And what about Rashtrapati Bhavan? When it was   completed in 1929, it was known as the Viceroy's House and was Edwin Lutyens' testimony to the invincibility of the British Empire. North Block and South Block today house the Government of India, but were also the creations of a British architect, Herbert Baker. Every  January, this part of Delhi comes to life during the Beating of the Retreat. When you hear the bugles sound and watch the camels against the setting sun, do you even remember that the British once lived here? For modern India, this annual ritual celebrates the end of the Raj; we don't even pause to notice the irony that the Retreat was quintessentially British and introduced to India by the Empire. We have just given it the meaning we like, and now that has come to be its truth.

I feel the same way about Vande Mataram. Should its singing be made compulsory? Absolutely not. We all know that the song has become a plaything for our politicians. So, the BJP uses it as a war cry for Hindutva; and the Congress tinkers with it as part of its mealy-mouthed manipulation of the Muslim voter. Patriotism can't be thrust down the throat of a thinking, enlightened country. So, whether it's the national anthem or the national song, coercion has no place in modern India.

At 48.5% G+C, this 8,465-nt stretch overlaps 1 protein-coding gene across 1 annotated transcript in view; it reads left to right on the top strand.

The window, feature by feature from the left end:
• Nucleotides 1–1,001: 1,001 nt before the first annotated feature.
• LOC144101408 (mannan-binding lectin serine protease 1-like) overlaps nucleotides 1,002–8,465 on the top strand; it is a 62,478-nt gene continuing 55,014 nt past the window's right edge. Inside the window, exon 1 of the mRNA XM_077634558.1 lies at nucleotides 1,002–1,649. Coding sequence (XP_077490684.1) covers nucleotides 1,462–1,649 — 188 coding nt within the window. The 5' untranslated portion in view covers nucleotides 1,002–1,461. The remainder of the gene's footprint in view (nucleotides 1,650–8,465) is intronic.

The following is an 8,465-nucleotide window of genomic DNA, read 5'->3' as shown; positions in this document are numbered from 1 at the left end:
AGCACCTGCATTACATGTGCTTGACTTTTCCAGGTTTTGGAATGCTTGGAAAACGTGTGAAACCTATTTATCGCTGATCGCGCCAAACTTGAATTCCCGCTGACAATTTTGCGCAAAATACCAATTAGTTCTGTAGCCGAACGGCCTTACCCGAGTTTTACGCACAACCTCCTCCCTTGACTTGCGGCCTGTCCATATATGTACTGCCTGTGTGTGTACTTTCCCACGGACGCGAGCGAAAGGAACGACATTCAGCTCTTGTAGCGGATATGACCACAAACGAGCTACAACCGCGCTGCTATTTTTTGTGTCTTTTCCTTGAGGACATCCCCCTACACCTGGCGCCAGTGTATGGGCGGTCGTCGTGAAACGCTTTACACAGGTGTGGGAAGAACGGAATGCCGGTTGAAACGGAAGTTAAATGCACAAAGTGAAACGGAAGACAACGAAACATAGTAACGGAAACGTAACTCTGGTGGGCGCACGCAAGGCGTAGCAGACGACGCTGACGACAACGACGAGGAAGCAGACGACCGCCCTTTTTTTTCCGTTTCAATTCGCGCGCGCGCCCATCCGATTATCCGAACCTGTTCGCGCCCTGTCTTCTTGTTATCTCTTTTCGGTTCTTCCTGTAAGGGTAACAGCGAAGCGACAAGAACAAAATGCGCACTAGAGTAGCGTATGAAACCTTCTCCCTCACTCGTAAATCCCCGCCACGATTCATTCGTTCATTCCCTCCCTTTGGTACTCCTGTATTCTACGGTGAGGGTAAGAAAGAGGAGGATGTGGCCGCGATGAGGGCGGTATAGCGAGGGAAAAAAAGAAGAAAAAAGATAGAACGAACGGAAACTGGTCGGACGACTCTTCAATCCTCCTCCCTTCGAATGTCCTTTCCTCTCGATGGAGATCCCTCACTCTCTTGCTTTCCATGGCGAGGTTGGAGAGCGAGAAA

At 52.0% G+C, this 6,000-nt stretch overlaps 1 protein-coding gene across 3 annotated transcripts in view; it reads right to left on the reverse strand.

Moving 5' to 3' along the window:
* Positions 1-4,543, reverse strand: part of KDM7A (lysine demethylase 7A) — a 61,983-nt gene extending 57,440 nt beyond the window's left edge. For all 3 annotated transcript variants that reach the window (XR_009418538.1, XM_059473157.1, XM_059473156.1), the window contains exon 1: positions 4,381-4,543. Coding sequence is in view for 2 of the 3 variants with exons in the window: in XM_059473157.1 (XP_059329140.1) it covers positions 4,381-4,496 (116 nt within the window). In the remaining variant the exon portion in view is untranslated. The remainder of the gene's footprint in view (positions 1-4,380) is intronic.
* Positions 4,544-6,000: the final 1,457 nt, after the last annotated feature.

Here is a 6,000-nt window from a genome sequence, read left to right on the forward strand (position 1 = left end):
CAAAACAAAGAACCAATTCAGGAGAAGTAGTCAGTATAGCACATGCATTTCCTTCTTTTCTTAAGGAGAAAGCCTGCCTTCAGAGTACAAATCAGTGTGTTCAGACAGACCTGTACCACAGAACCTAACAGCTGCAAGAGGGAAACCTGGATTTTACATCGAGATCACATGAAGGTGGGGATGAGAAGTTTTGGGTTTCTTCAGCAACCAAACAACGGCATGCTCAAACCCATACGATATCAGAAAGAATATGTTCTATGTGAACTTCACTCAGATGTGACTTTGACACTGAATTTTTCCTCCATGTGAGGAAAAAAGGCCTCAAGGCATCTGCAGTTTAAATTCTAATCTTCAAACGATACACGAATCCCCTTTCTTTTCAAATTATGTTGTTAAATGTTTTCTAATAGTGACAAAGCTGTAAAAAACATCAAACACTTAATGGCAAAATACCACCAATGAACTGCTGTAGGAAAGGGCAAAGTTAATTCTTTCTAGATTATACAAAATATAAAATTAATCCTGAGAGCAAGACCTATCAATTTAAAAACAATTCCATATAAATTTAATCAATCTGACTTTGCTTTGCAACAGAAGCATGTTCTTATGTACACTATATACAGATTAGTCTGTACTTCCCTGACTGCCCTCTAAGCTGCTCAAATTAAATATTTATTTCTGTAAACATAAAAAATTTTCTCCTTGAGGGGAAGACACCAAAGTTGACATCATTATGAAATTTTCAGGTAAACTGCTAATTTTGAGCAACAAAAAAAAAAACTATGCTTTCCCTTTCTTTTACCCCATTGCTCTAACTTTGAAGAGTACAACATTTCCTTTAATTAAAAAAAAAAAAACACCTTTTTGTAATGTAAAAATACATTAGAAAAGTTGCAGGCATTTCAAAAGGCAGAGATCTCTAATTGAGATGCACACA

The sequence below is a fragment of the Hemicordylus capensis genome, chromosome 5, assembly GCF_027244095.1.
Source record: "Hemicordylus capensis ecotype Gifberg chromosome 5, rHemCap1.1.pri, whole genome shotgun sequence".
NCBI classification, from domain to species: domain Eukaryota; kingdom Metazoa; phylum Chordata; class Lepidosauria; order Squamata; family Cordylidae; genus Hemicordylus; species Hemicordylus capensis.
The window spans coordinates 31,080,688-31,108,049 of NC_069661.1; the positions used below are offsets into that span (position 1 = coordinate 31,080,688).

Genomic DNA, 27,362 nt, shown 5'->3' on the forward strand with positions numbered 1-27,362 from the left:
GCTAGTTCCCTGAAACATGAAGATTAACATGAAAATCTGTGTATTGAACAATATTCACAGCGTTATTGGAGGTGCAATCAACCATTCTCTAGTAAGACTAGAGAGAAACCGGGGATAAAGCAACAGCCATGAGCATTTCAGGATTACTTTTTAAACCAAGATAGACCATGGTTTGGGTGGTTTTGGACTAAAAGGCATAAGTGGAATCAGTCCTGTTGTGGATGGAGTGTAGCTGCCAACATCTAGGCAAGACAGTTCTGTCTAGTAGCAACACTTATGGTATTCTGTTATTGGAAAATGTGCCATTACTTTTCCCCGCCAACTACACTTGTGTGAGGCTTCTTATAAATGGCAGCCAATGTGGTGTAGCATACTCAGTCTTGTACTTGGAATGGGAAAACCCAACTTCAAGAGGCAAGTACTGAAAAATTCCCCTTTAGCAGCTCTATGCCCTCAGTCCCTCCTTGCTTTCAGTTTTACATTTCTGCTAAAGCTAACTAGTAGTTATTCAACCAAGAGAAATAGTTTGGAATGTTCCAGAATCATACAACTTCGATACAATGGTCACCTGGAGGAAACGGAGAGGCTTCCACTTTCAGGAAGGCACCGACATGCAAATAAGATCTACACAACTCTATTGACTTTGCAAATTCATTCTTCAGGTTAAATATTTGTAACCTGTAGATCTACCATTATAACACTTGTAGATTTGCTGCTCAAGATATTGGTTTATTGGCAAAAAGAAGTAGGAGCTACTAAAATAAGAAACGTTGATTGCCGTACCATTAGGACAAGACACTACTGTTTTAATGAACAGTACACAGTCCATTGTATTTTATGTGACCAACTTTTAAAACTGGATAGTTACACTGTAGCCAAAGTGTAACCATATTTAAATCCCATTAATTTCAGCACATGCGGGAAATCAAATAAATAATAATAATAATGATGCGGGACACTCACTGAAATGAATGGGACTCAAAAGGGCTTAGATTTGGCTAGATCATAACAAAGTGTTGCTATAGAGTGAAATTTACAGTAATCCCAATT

But equally, I have no patience for the sort of statements made by a handful of orthodox clerics and I will argue that Vande Mataram does have a place in our schools. It doesn't have to be part of a rigid rulebook, but it should be part of the journey of learning.

When we — Hindu, Muslim, Christian and Sikh — first sang it during our school years, we were entirely unmindful of its religious connotations. In fact, we were ignorant of religious symbolism in most ways. I remember that the main hall of Modern School had a statue of Saraswati carved in the wall. It was something of a school ritual that as children passed by, they would touch the idol's feet, barely stopping to look up at what she represented. All those years, it's my guess that not many students knew that  this was a Hindu goddess — for most it was simply a school custom.